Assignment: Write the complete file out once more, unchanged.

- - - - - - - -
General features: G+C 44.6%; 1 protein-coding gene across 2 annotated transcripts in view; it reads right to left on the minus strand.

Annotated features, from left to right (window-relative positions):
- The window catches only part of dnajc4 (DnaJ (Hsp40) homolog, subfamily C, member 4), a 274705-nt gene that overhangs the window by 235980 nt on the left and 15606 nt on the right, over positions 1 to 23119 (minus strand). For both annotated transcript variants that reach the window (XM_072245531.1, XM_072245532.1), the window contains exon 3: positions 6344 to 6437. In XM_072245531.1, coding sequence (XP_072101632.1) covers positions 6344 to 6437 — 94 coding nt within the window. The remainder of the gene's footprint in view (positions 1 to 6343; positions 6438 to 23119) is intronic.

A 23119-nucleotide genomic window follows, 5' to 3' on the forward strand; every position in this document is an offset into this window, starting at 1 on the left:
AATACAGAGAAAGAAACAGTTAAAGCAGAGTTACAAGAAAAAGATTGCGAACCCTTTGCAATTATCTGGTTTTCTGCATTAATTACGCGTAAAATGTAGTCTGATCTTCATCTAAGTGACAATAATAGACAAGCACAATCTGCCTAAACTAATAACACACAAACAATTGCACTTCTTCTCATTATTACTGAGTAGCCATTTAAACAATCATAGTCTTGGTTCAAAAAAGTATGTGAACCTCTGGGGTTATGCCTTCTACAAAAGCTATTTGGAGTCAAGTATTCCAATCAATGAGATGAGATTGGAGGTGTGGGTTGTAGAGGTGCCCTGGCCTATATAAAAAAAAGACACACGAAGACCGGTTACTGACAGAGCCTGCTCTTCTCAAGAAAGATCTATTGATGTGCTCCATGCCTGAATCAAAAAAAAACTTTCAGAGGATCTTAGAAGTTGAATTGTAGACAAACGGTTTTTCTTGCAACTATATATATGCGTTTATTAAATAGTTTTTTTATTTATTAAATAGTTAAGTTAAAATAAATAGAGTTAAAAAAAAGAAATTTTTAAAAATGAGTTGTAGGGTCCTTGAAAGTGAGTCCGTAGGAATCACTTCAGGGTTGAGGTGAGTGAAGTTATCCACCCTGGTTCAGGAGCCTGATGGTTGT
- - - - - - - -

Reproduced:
General features: G+C 44.6%; 1 protein-coding gene across 2 annotated transcripts in view; it reads right to left on the minus strand.

Annotated features, from left to right (window-relative positions):
- The window catches only part of dnajc4 (DnaJ (Hsp40) homolog, subfamily C, member 4), a 274705-nt gene that overhangs the window by 235980 nt on the left and 15606 nt on the right, over positions 1 to 23119 (minus strand). For both annotated transcript variants that reach the window (XM_072245531.1, XM_072245532.1), the window contains exon 3: positions 6344 to 6437. In XM_072245531.1, coding sequence (XP_072101632.1) covers positions 6344 to 6437 — 94 coding nt within the window. The remainder of the gene's footprint in view (positions 1 to 6343; positions 6438 to 23119) is intronic.

A 23119-nucleotide genomic window follows, 5' to 3' on the forward strand; every position in this document is an offset into this window, starting at 1 on the left:
AATACAGAGAAAGAAACAGTTAAAGCAGAGTTACAAGAAAAAGATTGCGAACCCTTTGCAATTATCTGGTTTTCTGCATTAATTACGCGTAAAATGTAGTCTGATCTTCATCTAAGTGACAATAATAGACAAGCACAATCTGCCTAAACTAATAACACACAAACAATTGCACTTCTTCTCATTATTACTGAGTAGCCATTTAAACAATCATAGTCTTGGTTCAAAAAAGTATGTGAACCTCTGGGGTTATGCCTTCTACAAAAGCTATTTGGAGTCAAGTATTCCAATCAATGAGATGAGATTGGAGGTGTGGGTTGTAGAGGTGCCCTGGCCTATATAAAAAAAAGACACACGAAGACCGGTTACTGACAGAGCCTGCTCTTCTCAAGAAAGATCTATTGATGTGCTCCATGCCTGAATCAAAAAAAAACTTTCAGAGGATCTTAGAAGTTGAATTGTAGACAAACGGTTTTTCTTGCAACTATATATATGCGTTTATTAAATAGTTTTTTTATTTATTAAATAGTTAAGTTAAAATAAATAGAGTTAAAAAAAAGAAATTTTTAAAAATGAGTTGTAGGGTCCTTGAAAGTGAGTCCGTAGGAATCACTTCAGGGTTGAGGTGAGTGAAGTTATCCACCCTGGTTCAGGAGCCTGATGGTTGT